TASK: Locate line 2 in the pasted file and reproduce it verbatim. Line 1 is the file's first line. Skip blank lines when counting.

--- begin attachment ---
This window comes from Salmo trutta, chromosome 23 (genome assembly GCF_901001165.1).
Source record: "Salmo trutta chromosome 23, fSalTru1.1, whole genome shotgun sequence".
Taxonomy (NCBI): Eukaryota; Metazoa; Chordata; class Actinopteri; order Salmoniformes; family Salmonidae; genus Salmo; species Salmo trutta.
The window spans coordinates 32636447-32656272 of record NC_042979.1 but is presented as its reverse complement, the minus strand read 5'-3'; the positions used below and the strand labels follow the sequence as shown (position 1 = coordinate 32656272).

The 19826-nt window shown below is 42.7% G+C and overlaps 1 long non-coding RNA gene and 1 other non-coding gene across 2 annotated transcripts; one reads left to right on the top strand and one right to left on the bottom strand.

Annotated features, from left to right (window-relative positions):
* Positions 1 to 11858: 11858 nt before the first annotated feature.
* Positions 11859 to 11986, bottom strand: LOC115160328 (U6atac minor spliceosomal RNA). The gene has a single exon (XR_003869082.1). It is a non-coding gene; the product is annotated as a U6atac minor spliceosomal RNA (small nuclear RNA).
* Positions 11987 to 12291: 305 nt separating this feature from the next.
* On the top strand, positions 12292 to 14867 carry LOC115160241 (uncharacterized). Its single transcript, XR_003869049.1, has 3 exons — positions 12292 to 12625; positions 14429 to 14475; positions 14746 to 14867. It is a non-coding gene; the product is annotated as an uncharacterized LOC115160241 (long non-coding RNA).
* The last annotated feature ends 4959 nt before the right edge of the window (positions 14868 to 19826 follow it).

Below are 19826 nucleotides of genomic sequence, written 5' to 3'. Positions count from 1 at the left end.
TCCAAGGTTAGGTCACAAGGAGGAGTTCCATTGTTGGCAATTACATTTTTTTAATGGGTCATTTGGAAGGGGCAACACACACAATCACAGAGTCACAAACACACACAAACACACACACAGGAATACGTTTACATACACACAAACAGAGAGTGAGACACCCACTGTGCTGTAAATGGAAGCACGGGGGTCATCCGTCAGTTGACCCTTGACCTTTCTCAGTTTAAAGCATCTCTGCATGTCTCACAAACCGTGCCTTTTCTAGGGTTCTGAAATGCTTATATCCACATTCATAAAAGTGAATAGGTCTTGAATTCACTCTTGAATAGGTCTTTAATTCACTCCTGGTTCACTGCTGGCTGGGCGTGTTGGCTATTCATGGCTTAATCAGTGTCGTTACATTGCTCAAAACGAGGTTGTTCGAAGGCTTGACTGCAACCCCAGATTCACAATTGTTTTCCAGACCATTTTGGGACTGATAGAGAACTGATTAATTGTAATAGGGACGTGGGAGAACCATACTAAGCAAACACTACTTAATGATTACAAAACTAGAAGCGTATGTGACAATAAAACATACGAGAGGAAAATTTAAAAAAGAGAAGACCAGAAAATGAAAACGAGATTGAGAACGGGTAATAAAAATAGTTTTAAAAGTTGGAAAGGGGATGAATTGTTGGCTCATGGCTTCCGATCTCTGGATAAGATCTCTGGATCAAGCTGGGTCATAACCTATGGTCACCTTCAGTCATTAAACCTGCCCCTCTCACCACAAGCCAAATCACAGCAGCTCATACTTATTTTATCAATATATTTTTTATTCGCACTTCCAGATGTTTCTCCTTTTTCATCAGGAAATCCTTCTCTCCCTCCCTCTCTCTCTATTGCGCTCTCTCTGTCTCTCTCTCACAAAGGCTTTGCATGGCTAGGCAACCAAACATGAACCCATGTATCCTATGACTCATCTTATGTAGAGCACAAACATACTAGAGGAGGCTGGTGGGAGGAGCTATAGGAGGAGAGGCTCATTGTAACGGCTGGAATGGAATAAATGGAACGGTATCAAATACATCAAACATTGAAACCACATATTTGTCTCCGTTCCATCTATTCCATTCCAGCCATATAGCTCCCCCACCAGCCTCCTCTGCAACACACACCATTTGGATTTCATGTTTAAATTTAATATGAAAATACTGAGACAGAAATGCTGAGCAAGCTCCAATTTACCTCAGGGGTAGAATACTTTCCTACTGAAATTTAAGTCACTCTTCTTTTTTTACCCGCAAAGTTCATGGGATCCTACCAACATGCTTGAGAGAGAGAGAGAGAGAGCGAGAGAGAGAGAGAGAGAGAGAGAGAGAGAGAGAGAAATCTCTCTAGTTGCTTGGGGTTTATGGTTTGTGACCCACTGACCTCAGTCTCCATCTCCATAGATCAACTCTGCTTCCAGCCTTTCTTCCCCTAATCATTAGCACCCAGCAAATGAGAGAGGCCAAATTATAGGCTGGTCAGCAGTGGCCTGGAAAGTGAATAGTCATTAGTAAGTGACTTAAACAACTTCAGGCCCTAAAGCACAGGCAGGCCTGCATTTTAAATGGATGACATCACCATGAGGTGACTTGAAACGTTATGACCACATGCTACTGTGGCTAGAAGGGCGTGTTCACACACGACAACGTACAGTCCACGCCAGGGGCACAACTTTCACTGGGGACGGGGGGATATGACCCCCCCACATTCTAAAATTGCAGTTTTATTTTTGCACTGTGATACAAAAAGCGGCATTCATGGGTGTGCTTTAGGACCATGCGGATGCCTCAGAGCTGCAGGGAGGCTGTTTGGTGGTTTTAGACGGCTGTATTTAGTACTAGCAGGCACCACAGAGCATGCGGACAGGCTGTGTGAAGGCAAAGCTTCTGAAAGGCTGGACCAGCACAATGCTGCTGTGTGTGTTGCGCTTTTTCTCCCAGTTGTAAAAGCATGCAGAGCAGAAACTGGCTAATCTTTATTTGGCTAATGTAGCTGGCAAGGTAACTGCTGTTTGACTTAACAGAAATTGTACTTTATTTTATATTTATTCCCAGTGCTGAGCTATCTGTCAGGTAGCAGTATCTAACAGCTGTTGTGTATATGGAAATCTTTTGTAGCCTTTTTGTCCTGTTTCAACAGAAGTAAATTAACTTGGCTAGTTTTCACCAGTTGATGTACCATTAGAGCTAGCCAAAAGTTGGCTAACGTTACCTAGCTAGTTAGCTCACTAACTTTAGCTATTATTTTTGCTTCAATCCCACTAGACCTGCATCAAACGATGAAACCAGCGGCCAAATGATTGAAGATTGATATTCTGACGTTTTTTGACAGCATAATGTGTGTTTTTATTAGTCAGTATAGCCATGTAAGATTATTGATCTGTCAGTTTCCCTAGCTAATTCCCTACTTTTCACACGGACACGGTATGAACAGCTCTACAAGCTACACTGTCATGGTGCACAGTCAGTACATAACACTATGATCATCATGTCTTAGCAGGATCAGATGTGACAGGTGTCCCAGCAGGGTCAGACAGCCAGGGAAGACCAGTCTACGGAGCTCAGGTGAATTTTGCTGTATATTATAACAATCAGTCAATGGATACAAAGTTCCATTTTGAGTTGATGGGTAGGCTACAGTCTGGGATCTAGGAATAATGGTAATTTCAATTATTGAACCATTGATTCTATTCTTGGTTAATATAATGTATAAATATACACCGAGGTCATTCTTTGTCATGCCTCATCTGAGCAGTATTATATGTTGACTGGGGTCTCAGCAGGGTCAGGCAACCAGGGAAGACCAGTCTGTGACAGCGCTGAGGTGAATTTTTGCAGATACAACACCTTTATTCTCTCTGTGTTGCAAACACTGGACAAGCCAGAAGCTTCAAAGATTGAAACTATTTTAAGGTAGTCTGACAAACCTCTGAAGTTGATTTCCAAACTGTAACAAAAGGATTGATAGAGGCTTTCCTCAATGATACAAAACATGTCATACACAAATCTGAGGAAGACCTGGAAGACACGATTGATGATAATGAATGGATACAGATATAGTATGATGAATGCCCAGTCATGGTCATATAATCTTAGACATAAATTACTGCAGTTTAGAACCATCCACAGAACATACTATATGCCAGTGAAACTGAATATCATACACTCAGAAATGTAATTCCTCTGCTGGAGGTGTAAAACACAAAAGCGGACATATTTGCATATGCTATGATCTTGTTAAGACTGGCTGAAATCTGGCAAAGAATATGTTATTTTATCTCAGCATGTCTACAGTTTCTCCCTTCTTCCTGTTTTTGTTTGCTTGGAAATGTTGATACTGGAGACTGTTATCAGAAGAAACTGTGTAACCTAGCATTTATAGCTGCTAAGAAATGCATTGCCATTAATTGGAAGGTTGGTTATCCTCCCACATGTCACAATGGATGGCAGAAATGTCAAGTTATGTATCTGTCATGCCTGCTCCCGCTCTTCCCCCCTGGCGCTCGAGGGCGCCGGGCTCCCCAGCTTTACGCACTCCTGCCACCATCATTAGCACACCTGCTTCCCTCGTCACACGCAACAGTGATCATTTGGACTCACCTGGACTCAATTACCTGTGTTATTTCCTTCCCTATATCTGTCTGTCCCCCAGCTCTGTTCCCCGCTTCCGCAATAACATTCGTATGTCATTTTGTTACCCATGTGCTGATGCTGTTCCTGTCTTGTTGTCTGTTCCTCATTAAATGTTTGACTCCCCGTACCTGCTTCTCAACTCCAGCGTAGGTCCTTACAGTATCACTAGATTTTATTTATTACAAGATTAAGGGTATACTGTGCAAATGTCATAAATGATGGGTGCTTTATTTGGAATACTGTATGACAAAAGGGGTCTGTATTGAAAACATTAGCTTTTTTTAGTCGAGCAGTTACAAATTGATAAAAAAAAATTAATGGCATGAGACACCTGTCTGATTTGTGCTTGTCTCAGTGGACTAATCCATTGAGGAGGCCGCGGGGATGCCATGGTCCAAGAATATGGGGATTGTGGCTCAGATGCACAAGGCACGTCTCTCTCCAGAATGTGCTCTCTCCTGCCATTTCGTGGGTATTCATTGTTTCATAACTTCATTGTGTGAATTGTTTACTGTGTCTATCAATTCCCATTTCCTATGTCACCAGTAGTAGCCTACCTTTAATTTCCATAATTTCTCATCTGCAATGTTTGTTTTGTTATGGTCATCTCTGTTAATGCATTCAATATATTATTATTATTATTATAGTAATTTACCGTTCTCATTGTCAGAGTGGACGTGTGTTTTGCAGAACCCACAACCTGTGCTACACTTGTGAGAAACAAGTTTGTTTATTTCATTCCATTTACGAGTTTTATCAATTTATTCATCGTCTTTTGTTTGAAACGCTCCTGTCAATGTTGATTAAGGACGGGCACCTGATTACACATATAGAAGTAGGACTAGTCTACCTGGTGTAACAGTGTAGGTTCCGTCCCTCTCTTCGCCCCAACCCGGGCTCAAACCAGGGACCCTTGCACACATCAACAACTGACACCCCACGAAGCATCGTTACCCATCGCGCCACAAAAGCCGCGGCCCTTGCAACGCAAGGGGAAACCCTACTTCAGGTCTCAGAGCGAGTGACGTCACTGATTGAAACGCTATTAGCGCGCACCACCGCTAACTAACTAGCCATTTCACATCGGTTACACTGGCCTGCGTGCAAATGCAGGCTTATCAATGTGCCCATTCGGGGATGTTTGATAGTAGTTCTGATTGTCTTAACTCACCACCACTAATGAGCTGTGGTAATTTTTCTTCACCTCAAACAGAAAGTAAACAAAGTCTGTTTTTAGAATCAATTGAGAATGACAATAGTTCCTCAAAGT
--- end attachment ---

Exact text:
Source record: "Salmo trutta chromosome 23, fSalTru1.1, whole genome shotgun sequence".